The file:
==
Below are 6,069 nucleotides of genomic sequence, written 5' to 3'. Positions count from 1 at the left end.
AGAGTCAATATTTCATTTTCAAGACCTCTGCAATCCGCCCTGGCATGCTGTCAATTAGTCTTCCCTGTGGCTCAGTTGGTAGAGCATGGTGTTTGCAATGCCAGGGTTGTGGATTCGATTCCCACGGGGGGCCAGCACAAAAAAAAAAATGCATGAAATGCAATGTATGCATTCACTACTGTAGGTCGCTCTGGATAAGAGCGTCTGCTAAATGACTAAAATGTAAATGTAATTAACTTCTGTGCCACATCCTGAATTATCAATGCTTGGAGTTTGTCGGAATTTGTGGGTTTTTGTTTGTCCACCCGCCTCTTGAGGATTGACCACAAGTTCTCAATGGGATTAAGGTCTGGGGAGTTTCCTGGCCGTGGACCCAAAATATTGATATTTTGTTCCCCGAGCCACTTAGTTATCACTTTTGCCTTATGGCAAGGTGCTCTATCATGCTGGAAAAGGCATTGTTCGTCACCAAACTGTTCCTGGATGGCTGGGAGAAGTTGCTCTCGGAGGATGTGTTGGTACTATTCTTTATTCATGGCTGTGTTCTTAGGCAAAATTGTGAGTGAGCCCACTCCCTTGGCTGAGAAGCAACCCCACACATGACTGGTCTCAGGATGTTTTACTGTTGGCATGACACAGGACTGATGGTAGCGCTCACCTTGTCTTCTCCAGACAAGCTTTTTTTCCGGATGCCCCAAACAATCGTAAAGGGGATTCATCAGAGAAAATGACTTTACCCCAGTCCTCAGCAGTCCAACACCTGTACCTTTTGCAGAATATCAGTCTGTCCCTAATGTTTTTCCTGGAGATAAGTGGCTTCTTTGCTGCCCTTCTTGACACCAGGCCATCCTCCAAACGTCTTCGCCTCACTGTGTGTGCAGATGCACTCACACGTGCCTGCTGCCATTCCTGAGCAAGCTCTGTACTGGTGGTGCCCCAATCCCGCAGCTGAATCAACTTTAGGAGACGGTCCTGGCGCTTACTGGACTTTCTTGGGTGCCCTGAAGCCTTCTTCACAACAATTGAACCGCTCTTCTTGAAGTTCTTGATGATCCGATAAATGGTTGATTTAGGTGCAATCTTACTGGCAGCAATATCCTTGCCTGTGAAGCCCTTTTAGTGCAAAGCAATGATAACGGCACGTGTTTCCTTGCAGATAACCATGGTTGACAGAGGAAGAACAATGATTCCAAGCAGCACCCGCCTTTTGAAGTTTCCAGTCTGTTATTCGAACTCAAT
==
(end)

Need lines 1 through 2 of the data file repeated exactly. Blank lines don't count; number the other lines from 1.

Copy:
Below are 6,069 nucleotides of genomic sequence, written 5' to 3'. Positions count from 1 at the left end.
AGAGTCAATATTTCATTTTCAAGACCTCTGCAATCCGCCCTGGCATGCTGTCAATTAGTCTTCCCTGTGGCTCAGTTGGTAGAGCATGGTGTTTGCAATGCCAGGGTTGTGGATTCGATTCCCACGGGGGGCCAGCACAAAAAAAAAAATGCATGAAATGCAATGTATGCATTCACTACTGTAGGTCGCTCTGGATAAGAGCGTCTGCTAAATGACTAAAATGTAAATGTAATTAACTTCTGTGCCACATCCTGAATTATCAATGCTTGGAGTTTGTCGGAATTTGTGGGTTTTTGTTTGTCCACCCGCCTCTTGAGGATTGACCACAAGTTCTCAATGGGATTAAGGTCTGGGGAGTTTCCTGGCCGTGGACCCAAAATATTGATATTTTGTTCCCCGAGCCACTTAGTTATCACTTTTGCCTTATGGCAAGGTGCTCTATCATGCTGGAAAAGGCATTGTTCGTCACCAAACTGTTCCTGGATGGCTGGGAGAAGTTGCTCTCGGAGGATGTGTTGGTACTATTCTTTATTCATGGCTGTGTTCTTAGGCAAAATTGTGAGTGAGCCCACTCCCTTGGCTGAGAAGCAACCCCACACATGACTGGTCTCAGGATGTTTTACTGTTGGCATGACACAGGACTGATGGTAGCGCTCACCTTGTCTTCTCCAGACAAGCTTTTTTTCCGGATGCCCCAAACAATCGTAAAGGGGATTCATCAGAGAAAATGACTTTACCCCAGTCCTCAGCAGTCCAACACCTGTACCTTTTGCAGAATATCAGTCTGTCCCTAATGTTTTTCCTGGAGATAAGTGGCTTCTTTGCTGCCCTTCTTGACACCAGGCCATCCTCCAAACGTCTTCGCCTCACTGTGTGTGCAGATGCACTCACACGTGCCTGCTGCCATTCCTGAGCAAGCTCTGTACTGGTGGTGCCCCAATCCCGCAGCTGAATCAACTTTAGGAGACGGTCCTGGCGCTTACTGGACTTTCTTGGGTGCCCTGAAGCCTTCTTCACAACAATTGAACCGCTCTTCTTGAAGTTCTTGATGATCCGATAAATGGTTGATTTAGGTGCAATCTTACTGGCAGCAATATCCTTGCCTGTGAAGCCCTTTTAGTGCAAAGCAATGATAACGGCACGTGTTTCCTTGCAGATAACCATGGTTGACAGAGGAAGAACAATGATTCCAAGCAGCACCCGCCTTTTGAAGTTTCCAGTCTGTTATTCGAACTCAAT